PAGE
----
The Real Reason Why SOPA Didn’t Pass: Marketing
I’d like to believe that the two recent controversial bills, SOPA and PIPA, were stopped because they were poorly written but the real reason had to do with the power of messaging and branding.
Let’s face it: bad laws are passed everyday. In 2009-2010, Congress passed 8,970 bills alone. Most of the time, things go by unnoticed. SOPA and PIPA had great intentions (even praised by their strongest opponents) to deter piracy but their problem had to do with messaging. Both bills had been making steady progress for months with bi-partisan support and hardly any opposition. However, during the last several weeks, things exploded online when major Internet companies such as Google, Wikipedia, and Facebook got involved. A lot of things were said about the bill that weren’t true…but by then, it didn’t matter. People were buying the new story: SOPA and PIPA would “break the Internet.”
This is what they did wrong from a marketing perspective:
- They didn’t share the stories of those affected by piracy. Some of the bill’s biggest supporters, the RIAA (Recording Industry Association of America) and MPAA (Motion Picture Association of America), vouched their support but the messaging came from their executive staff. They didn’t tell the story of the thousands of workers affected by piracy: film hands, aspiring writers, the struggling artist. People launched attacks against the entertainment industry’s wealthy while ignoring the possibility that multi-billion dollar Internet companies probably have their own lobbyists influencing legislation as well. People don’t mind hating a big corporation but it’s hard to dismiss the power of a single story.
- They Communicated in the Wrong Places. Nearly all of the messaging supporting SOPA were featured on industry sites (such as ASCAP and BMI) but that information wasn’t being shared much outside of that. On the other hand, anti-SOPA/PIPA messaging prominently featured on social media and Internet sites (Facebook, Twitter, Tumblr, etc.), making it easy to spread quickly and effectively.
- They Focused on the Wrong Message. People don’t care about industries or companies, they care about themselves. When the entertainment industry talks about lost revenue or lost jobs, eyes glaze over (they’re tired of hearing that tale). It’s why piracy continues to rise. On the other hand, hen someone hears “the Internet will break” or that they could lose their favorite social media site, they begin to listen and more importantly, want to take action.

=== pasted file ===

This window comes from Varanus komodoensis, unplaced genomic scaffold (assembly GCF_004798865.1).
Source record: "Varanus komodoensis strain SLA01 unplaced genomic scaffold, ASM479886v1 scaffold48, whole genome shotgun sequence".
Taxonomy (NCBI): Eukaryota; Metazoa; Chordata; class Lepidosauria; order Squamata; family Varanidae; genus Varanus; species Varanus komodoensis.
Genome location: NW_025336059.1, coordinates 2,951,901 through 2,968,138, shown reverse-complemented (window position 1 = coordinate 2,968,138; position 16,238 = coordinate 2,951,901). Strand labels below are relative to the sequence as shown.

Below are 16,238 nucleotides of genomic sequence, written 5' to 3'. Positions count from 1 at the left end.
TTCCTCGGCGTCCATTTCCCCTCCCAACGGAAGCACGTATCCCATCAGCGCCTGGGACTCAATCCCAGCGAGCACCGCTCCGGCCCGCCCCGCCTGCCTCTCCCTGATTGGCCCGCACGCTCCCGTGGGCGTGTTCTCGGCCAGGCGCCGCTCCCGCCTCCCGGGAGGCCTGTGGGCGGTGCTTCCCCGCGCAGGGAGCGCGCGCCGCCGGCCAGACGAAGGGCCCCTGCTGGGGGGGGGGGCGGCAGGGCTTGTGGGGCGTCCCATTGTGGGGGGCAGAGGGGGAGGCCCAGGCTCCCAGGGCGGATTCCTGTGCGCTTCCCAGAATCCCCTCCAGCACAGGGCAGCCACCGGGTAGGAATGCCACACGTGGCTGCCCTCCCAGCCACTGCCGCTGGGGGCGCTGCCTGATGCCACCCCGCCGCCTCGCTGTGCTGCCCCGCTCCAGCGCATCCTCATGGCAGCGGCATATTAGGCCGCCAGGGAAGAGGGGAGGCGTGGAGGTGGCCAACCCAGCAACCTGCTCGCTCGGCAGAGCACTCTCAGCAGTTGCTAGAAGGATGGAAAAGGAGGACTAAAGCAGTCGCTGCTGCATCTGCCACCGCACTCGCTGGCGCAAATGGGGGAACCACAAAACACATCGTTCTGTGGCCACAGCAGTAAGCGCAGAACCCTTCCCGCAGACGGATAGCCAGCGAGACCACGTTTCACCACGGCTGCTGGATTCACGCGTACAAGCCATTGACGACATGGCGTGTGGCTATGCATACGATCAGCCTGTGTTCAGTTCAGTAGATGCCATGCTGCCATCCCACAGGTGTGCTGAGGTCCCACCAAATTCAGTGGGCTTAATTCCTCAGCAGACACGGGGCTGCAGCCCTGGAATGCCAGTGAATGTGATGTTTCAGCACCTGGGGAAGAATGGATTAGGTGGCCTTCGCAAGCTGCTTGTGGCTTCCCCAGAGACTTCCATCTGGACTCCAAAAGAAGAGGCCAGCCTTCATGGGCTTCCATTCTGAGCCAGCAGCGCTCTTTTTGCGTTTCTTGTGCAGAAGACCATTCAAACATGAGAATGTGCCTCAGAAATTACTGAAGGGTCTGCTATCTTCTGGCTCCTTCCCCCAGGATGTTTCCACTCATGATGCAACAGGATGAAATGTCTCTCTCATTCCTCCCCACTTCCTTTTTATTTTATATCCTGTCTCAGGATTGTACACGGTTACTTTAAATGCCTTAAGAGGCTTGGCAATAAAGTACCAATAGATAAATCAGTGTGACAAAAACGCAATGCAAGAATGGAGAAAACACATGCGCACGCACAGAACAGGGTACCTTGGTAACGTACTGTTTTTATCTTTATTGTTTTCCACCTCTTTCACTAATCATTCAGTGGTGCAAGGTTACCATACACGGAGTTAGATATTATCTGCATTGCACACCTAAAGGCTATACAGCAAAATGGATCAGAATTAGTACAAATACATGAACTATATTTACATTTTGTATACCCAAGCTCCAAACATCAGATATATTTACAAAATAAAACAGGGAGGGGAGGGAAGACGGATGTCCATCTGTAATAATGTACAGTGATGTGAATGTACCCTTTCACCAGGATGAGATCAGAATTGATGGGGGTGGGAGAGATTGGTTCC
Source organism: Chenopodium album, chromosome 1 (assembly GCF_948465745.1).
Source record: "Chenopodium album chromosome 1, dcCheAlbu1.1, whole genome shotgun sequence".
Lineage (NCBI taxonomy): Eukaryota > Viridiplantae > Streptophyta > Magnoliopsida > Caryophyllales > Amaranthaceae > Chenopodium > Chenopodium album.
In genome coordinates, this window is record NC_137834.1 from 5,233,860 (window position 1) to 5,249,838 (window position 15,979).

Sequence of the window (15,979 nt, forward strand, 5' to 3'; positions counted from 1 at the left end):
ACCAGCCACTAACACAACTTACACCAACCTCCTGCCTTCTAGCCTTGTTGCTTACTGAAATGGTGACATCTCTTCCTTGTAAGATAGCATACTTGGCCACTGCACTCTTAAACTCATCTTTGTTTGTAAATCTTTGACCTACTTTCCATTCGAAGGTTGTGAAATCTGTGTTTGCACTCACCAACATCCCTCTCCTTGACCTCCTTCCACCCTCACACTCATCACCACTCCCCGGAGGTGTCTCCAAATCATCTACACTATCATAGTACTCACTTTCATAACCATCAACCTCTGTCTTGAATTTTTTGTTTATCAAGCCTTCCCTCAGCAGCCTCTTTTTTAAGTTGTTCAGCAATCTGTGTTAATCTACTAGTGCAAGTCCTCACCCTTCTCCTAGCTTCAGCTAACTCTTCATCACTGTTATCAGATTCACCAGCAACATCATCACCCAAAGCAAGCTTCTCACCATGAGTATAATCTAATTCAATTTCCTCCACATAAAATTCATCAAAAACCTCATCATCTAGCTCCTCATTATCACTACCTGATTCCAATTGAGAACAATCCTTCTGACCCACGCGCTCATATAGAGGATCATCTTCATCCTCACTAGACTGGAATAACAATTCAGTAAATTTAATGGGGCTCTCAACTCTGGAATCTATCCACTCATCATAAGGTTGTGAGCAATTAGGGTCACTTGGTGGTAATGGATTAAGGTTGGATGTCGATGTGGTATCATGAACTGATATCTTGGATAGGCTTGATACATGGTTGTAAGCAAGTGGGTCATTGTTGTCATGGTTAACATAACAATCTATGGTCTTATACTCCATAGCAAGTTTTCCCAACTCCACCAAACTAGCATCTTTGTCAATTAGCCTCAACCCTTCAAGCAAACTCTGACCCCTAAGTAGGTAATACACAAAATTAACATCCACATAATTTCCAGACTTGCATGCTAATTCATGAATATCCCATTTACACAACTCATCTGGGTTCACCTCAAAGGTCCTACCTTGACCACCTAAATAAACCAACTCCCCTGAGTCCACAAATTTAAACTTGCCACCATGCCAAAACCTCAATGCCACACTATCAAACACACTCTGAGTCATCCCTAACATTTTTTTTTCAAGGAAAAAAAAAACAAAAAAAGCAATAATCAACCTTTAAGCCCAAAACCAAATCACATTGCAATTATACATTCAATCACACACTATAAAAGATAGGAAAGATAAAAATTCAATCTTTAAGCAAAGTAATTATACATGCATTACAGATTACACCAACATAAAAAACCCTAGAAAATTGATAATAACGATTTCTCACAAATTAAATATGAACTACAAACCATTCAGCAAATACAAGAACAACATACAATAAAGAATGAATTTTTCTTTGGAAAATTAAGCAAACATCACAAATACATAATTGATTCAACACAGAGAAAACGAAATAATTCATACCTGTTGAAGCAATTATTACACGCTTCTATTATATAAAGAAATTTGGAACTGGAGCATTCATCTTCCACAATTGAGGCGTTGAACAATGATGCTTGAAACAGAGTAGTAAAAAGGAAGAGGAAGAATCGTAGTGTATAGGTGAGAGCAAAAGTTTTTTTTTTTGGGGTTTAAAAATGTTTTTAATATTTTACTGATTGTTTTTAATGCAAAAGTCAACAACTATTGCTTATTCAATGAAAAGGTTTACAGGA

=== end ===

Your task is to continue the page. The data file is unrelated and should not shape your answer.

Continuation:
- The Brand Suffered but They Didn’t React. The bill supporters assumed that people would use reason and read the bills themselves (especially as they got updated throughout the process) but in reality, most people didn’t care enough to follow. They had one poor impression and it was enough. In the customer service industry, if manage negative touch-points aren’t managed, customers are lost. By then, it’s too little, too late. Many of the bill’s supporters began jumping ship simply because they didn’t want to be associated with SOPA or PIPA.
Even if the bills undergo major overhaul, I doubt they’ll get the support that they need. My recommendation would be to change the name (the brand) and begin with fresh messaging, highlighting the stories of the people who would be affected by its passage. Have independent artists reach out to their fans, show case budding directors and fashion designers. Show that it was more than the entertainment industry who had a stake. Share the a real story that people could relate to and spread.
Most of the bill sponsors involved never expected such a strong reaction since major laws are nearly ignored everyday. However, when you mess with the largest supply and delivery information services in the world, expect some sort of retaliation. In the end, it’s just business. But remember, a lot of spending, just like voting, is emotional and not necessarily rational. The story or idea that spreads and sticks is the one that wins.